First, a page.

Paul Hartzer wrote:
> This reminds me of other cultures that had inventions with used in
> ways that "Western Civilization" thought overly restrictive,
> particularly wheels in Mayan civilization only being used in toys
> ( and
> forks used in China only for farming
> ( As
> in those cases, there are reasons why movable type might have been
> seen as impractical. In logographic writing systems, stamps are
> impractical because of the number that are needed (although the
> Chinese did invent movable type several centuries before Gutenberg
> []);

They did indeed. In fact, wasn't it from the Chinese that the idea of 
printing came to Europe?

In any case, the majority of those who consider the disk to be genuine 
and to contain writing, consider that we have a _syllabary_. IIRC there 
are 45 symbols used in the inscriptions. this may not, of course, 
represent the complete syllabary, but we can guess that we would be 
talking about 50 symbols - not a great number. If they guy(s) who carved 
the stamps for the disk could manage 45, the few extra would be neither 
here nor there.

Having used them to create a couple of inscriptions (one on each side of 
the disk), it does seem to me to be a little incredible that he/they 
didn't think of using them for other inscriptions or that other people 
didn't think of copying them.

 From what we can tell, the different writing systems in ancient Crete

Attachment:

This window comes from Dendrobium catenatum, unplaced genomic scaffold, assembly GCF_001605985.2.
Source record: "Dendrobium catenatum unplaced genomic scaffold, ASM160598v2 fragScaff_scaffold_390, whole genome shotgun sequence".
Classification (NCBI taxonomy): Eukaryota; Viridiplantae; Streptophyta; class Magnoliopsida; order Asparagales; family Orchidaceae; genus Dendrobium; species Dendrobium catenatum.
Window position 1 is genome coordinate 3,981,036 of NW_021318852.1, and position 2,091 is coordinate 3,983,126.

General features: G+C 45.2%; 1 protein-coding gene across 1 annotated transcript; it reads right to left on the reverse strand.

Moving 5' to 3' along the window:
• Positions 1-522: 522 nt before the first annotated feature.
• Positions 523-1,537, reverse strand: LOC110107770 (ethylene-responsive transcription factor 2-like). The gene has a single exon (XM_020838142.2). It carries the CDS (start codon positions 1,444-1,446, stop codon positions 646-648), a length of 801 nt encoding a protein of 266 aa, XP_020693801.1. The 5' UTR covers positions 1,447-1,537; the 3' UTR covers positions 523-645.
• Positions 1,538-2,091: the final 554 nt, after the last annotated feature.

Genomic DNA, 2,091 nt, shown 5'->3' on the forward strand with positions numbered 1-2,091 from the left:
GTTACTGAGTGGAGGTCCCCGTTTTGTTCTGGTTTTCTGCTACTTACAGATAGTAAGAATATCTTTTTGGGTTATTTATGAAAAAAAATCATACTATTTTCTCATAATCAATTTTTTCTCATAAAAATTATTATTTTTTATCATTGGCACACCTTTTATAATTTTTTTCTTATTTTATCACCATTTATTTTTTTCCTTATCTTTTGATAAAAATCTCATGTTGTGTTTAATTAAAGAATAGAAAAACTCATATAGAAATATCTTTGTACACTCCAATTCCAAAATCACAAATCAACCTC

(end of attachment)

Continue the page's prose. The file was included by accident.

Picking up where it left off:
were all syllabaries. To have a set of stamps to make impressions on 
clay tablets would seem imminently practical.

If the disk is genuine, then the reason this process didn't catch on for 
writing could, it seems to me, very well be that they weren't used for 
_writing_ in the first place!

The mention of wheels in Mayan civilization being used as toys is 
interesting. If these stamps were used to produce a game-board then they 
may well have been regarded as 'toys' or something to do with play and 
not associated with writing at all.


> in wedge-based writing
> systems (such as cuneiform and Latin), 

Latin, wedge based? I don't understand.

> stamps (as opposed to a few dozen). Plus, probably the greatest
> efficiency involved in movable type is not in the creation of the
> first impression (indeed, creating that first impression can be very
> laborious, compared to just writing out a copy), but in the ease of
> reproducing a large number of impressions, something that's not
> needed until literacy is fairly widespread, to meet the demand.

We just have no idea how widespread literacy was in the Minoan period. 
It is fairly clear that clay was _not_ the normal medium for writing. We 
do have a few pottery items with characters _painted_ on them. It is 
likely, however, much writing was done on papyrus or even, maybe, velum 
- and these material are, alas, perishable - except in hot,dry places 
like Egypt. It would seem that Crete was a good deal more wooded in 
proto-historic times and would likely have a climate a bit damper than 
that of today.

> In
> other words, I think the Ancients didn't have movable type not
> because there was anything particularly clever or counterintuitive
> about it, but because they didn't feel the need for it.

In the Roman period literacy was widespread (the graffiti at Pompeii 
make this fairly clear!) - and I'm darned sure the Romans would've made 
good use of printing had the notion of movable types been known to them 
- a wonderful medium for imperial propaganda.

Of course, if the disk is a hoax (and I suspect it may be), then not 
even the Minoans used movable types to make either a game-board, 
calendar or, maybe, a written text

"Ein Kopf, der auf seine eigene Kosten denkt,
wird immer Eingriffe in die Sprache thun."
[J.G. Hamann, 1760]
"A mind that thinks at its own expense
will always interfere with language".